Cognitive behavioral therapy
is showing promise as an effective tool in the treatment of chronic pain and addiction.
does not provide pain relief.
is used to strengthen muscles that are weak or at risk of becoming weak.
Monitoring claimants for medication compliance
is essential and can be accomplished by calling the claimant, talking to the pharmacy or scheduling a medication review.
are only appropriate after confirmation of upper limb strength.
type and location of a fracture
before the placement of a bone growth stimulator.
of care should detail the goals and expectations of treatment.
Topical analgesic creams and patches
have shown little evidence of being more effective than prescription or over-the-counter medications treating similar symptoms.
should be used at the lowest effective dose for the shortest duration of time.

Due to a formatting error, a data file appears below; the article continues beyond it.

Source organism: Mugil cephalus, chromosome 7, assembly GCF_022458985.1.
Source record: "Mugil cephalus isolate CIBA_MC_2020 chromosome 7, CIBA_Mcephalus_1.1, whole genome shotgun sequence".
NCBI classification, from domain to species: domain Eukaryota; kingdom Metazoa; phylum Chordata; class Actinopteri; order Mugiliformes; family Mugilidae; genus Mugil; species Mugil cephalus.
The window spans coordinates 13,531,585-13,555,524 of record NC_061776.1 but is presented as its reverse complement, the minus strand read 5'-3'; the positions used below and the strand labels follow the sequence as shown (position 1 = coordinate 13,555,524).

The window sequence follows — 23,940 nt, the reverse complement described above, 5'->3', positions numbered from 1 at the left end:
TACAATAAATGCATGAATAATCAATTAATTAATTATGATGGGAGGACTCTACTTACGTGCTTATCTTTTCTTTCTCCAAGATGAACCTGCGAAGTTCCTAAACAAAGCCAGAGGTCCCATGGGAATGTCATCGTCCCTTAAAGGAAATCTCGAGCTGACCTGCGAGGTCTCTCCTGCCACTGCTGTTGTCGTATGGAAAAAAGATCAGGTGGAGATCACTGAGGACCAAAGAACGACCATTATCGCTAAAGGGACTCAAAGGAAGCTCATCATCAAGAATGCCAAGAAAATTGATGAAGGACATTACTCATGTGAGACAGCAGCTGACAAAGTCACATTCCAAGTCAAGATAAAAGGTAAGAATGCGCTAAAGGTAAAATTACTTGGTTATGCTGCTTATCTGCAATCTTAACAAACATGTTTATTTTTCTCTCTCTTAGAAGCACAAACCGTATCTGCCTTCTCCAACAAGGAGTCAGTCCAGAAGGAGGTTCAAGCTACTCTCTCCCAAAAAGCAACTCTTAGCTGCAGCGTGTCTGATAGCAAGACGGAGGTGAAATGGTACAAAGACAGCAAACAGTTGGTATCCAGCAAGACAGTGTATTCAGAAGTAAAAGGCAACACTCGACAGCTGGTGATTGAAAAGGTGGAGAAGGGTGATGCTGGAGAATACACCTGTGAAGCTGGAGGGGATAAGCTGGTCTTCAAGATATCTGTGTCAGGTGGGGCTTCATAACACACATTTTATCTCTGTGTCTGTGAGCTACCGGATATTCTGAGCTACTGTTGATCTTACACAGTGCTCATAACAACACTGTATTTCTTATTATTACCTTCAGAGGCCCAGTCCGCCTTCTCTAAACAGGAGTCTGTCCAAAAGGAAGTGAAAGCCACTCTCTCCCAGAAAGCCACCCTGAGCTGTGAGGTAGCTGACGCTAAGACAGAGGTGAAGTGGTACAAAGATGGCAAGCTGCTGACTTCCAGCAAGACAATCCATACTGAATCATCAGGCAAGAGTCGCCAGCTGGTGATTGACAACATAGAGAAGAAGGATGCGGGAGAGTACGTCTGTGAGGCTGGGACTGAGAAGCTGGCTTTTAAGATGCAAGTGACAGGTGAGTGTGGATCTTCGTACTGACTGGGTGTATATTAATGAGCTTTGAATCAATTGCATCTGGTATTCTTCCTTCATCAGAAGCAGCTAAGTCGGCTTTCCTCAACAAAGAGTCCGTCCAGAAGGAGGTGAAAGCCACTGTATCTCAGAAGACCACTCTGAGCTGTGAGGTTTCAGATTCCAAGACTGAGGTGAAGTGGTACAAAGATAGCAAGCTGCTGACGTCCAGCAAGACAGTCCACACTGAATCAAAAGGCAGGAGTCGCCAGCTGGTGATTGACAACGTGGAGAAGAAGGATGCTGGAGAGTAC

Abuse-deterrent opioid formulations
do not guarantee protection from overdose.
Transmucosal immediate-release fentanyl (TIRF)
products are intended to treat cancer pain and are typically excluded from workers’ comp formularies.
TENS unit is not considered
to be reasonable and necessary to treat chronic low back pain.
Review the claimant’s diagnosis and comorbid conditions
when choosing a rehabilitation or subacute nursing facility.
Compounded medications are not recommended
as first-line therapy, as there is little evidence to support their efficacy.